Rainy Sunday mornings are perfect times to do household admin. In my case household admin centres on my personal finances. This gave me an opportunity to examine what has happened to my income and expenditure during lockdown.
Lockdown in England began on March 23rd, just at the end of Q1. Normality, by which I mean pubs/restaurants, resumed to a large extent on July 4th – just at the start of Q3. This makes Q2 a good period to examine what happened as a result of lockdown.
Income: down 32%
This simplified analysis just looks at cashflows entering/exiting my accounts. This is net of taxes (unlike my annual review which considers gross income and treats taxes as an expense).
The graph above shows what’s happened to my inflows. Dividends fell by ‘only’ 15%. Rent halved. And my earnt income dropped by 30%.
However, to interpret the graph we need some context. In Q2 last year, I moved my Previous Home from ‘rental property’ (with tenants) into ‘for sale’ (empty). So it gave me some rent in the quarter, but not a full amount. I finally sold it in February this year, and moved the proceeds almost immediately into the stock market (at the market’s record highs, sigh). This makes rent and dividends somewhat interchangable across these time periods.
A common question, especially for ‘normal’ people in their rare moments where they ever think about saving, pensions, or their financial planning, is ‘how much should I save’? It is a key question. Unfortunately, a lot of the typical answers you’ll hear/read are misguided or even wrong. Instead, I think anybody asking this question must be told three things.
For example, I was riled recently by something that the (normally sensible) Wealth Dad posted on Twitter:
I don’t mean to pick on the Wealth Dad because he is far from alone. A quick Google search of ‘how much should I save rules of thumb’ yields the following:
It’s not surprising that investment firms like Fidelity advocate fairly chunky savings rates. But it isn’t just them.
Well, it’s nice having some new news. I would struggle to mention any big stories over the last six months except Brexit and Covid-19. But June has been ‘disadvantaged minorities’ month.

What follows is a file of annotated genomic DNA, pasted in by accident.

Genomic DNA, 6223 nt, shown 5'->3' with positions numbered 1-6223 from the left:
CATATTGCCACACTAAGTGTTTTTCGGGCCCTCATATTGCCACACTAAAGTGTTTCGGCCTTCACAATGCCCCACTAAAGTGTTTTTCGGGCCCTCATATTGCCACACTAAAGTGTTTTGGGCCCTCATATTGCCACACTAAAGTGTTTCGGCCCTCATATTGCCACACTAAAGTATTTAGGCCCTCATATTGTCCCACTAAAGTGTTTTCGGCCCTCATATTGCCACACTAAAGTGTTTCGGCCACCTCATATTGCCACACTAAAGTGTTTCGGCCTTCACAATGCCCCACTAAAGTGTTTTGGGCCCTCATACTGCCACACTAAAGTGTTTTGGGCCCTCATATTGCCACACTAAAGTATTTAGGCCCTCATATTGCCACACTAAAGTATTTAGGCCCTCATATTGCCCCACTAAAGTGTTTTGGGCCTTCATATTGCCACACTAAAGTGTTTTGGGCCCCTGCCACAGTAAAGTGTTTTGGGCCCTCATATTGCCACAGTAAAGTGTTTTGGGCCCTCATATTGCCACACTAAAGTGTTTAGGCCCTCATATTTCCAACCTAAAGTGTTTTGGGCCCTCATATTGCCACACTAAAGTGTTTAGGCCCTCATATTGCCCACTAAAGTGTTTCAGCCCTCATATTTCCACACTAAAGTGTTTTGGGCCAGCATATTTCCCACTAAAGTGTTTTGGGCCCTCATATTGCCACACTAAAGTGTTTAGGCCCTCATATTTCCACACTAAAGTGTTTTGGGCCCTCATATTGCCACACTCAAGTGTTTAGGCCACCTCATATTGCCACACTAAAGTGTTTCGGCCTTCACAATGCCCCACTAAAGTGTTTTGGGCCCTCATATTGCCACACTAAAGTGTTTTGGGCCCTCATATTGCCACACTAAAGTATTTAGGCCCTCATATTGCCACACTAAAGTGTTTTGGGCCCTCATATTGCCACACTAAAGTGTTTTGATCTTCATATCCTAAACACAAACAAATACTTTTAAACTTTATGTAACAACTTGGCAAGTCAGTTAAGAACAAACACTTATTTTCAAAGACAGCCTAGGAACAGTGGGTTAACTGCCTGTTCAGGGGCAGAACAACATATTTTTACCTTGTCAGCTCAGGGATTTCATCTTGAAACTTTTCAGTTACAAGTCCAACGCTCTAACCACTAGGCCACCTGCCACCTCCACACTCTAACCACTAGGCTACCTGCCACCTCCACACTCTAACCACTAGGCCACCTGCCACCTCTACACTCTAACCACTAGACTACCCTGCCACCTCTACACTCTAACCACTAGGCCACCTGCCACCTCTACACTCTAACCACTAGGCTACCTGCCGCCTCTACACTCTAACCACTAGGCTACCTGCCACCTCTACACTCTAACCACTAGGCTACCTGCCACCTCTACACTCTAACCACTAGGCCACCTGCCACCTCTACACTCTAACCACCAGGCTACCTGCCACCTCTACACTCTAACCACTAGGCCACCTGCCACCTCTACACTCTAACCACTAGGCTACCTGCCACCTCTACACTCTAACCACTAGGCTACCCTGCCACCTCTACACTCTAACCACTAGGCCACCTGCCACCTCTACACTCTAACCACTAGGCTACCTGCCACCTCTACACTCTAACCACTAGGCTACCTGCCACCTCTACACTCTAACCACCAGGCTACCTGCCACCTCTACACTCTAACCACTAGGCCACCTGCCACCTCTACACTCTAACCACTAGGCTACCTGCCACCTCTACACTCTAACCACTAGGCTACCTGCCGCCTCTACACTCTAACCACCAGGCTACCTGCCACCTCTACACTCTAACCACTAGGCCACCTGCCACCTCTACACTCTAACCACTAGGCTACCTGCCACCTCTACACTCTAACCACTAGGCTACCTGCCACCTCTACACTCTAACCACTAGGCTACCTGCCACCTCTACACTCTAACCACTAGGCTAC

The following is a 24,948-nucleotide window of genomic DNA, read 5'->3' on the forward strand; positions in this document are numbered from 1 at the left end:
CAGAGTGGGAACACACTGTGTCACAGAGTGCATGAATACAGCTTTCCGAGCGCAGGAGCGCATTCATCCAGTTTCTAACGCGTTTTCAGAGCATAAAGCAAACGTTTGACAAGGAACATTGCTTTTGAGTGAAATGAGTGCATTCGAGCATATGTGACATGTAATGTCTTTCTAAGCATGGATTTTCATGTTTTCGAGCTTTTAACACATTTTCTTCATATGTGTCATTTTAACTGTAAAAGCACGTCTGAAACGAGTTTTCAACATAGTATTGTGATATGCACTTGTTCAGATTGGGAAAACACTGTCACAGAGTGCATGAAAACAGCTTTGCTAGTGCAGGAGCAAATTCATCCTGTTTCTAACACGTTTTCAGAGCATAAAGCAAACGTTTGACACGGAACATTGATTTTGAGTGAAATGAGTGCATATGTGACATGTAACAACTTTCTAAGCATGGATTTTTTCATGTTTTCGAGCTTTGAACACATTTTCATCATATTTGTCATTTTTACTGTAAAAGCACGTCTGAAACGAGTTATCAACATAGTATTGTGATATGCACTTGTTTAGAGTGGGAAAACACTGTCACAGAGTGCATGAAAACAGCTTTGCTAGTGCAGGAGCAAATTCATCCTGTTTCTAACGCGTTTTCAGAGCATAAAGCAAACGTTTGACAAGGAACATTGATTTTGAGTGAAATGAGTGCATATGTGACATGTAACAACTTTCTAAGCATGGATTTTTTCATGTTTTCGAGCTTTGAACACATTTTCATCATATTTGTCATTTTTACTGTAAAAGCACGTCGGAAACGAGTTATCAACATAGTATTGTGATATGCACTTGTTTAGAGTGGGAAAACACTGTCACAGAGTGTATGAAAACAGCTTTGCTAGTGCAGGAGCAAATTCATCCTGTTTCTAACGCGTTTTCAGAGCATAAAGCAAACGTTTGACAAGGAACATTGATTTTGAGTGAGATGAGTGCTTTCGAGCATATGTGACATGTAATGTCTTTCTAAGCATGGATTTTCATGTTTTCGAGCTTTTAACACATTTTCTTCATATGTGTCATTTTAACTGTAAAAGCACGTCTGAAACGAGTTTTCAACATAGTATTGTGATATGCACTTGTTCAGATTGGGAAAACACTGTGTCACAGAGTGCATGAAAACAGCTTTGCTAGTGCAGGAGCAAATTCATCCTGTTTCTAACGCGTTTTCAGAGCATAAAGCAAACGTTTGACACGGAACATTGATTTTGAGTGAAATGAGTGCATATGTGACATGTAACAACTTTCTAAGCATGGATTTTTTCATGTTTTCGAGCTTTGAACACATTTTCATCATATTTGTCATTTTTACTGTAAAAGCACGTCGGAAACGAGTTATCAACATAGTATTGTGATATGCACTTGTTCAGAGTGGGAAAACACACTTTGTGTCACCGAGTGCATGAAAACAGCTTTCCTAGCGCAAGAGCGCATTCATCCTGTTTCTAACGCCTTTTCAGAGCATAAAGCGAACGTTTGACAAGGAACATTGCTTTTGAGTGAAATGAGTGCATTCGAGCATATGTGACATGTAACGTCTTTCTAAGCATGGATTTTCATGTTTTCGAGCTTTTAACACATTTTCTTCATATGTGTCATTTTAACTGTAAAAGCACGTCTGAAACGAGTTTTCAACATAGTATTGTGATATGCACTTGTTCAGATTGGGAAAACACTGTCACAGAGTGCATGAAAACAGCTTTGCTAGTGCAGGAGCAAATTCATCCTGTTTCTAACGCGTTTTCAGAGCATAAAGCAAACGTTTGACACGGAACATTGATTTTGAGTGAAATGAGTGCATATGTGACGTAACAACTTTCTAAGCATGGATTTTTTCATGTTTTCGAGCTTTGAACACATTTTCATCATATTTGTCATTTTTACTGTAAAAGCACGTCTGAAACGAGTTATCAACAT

The month began with the awful George Floyd story ricocheting around the world.
My first reaction was to think of this as a very American thing; my conclusion from reading Robert Caro’s masterful biography of LBJ was that America not having apartheid to the present day was a close run thing. And the American policing system is in a western world of its own, helped by those archaic constitutional clauses about the rights to form militia / bear arms / etc. Closer to home, I didn’t approve of the ‘anti statue’ brigade, siding with those who see it as rewriting history.
A month later, and my thinking has changed significantly. I’ve woken up to some of the ongoing issues that are easy to ignore in the daily grind. I’m slightly more aware of the UK’s own role in the shameful American legacy (whose colonies were they, after all, when slavery was legalised in 1640?). I now concede that statues are as much style/decoration as they are historical record, and that a town square’s/Oxford college quad’s choice of statue can be seen as a contemporary aethestic choice. I don’t want to see statues destroyed, but I do accept that some might be better moved to a museum rather than left in pride of place.